Last month I made a post entitled “A Pagan Home for Everyone” which was mainly floating questions about the position of modern Pagan religions with respect to serving a people as a whole, being accessible to all, and engaging in wider and deeper ethical questions about our identity and the way we practice and organize. It was partly looking at questions of exclusion and inclusion, and I suggested a distinction between universal “religion” and specialized “cult” (terms which I tried to qualify simply in the context of the blog post).
Now I wonder about all that. I wonder because “religion” is almost always a long way from universality and inclusion, and much inclusion and freedom has actually come from secularism, and the questioning of (and opposition to) a great many religions, most particularly the association between religion and political power, but also the association between religion and psychological manipulation. I can’t really avoid that.
So is a “Pagan home for everyone” actually going to be “religious”? I doubt it, though I could imagine it being spiritual in a wider secular context. Redefining religion is always an interesting question though.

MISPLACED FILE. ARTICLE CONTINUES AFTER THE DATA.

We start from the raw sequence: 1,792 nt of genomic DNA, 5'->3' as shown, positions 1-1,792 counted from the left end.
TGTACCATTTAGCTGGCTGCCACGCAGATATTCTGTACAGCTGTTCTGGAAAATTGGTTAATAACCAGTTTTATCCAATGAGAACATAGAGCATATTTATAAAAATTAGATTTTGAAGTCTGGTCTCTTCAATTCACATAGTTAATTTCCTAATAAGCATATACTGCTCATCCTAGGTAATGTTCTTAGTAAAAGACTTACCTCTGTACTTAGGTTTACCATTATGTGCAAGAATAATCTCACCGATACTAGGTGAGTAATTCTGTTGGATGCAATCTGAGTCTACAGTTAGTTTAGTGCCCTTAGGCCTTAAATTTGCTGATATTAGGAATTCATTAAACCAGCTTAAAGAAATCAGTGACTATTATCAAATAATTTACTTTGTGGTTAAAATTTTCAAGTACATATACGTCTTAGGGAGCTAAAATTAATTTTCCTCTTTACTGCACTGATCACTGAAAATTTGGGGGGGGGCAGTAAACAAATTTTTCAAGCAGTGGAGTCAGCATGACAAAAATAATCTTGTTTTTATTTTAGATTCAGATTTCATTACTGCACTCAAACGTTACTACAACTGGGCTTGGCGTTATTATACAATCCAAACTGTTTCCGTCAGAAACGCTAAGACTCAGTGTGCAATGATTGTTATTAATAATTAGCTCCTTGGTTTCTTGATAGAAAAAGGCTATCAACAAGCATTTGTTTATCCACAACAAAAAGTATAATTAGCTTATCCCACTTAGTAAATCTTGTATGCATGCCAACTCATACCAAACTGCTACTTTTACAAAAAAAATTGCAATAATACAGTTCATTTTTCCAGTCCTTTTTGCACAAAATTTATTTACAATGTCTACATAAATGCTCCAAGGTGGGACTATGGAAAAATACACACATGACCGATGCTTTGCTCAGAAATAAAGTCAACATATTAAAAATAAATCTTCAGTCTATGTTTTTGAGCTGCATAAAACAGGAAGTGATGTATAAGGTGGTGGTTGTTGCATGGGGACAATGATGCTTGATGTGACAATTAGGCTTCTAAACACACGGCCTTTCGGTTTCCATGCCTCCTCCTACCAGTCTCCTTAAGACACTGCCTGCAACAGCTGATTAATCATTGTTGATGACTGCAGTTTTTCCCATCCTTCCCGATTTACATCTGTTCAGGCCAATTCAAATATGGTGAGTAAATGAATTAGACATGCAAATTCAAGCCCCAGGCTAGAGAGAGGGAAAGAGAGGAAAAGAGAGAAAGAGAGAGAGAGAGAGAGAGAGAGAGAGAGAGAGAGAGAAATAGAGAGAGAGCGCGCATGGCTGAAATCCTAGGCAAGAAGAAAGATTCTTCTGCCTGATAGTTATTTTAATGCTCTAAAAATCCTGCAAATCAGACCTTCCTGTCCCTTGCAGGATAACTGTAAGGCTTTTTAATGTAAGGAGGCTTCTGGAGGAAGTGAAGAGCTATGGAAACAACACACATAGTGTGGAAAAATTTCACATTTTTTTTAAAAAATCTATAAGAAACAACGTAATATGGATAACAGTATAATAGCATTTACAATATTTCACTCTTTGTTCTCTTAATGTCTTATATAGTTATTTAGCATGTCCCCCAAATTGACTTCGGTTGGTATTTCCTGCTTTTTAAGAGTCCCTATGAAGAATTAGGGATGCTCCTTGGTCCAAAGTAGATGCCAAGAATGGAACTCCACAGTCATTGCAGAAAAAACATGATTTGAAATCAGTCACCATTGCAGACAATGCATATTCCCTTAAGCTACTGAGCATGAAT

Another issue for me is the function of religion within the process of maintaining, enforcing and manipulating social consensus. It’s not for nothing that religions want a stake in motherhood, as that’s where a whole level of social conditioning gets nailed (where mothers are still the primary care givers). We can talk about inclusion and exclusion, but unless we’re talking about the nurturing, development and authentic growth of the individual, then we have missed the boat, and the wrong boat at that.
So it goes right into a contradiction as far as religion-as-we-know-it goes. There’s not going to be an answer as long as the individual core is unrecognised and unacknowledged as the key word in the question. And few societies, religions, or forms of politics will have any truck with that. Deep within, there is a reviled, bright thing, called the Self. Oldest “problem” in the book I reckon, the reviling of Self.
Is Paganism capable of it? I don’t know. Is society capable of it? Well, sometimes more than others times, but the experiment of an enlightened society is just that. But a Paganism that could be for all would have to be for all individuals, and that means an acquaintance with our beautiful monsters, and denying that monster is often a foundation stone of social consensus in practice.
The ethical questions remain though, about breadth and depth of compassion, and the capacity for human insight.
[post edited 21st June 2011]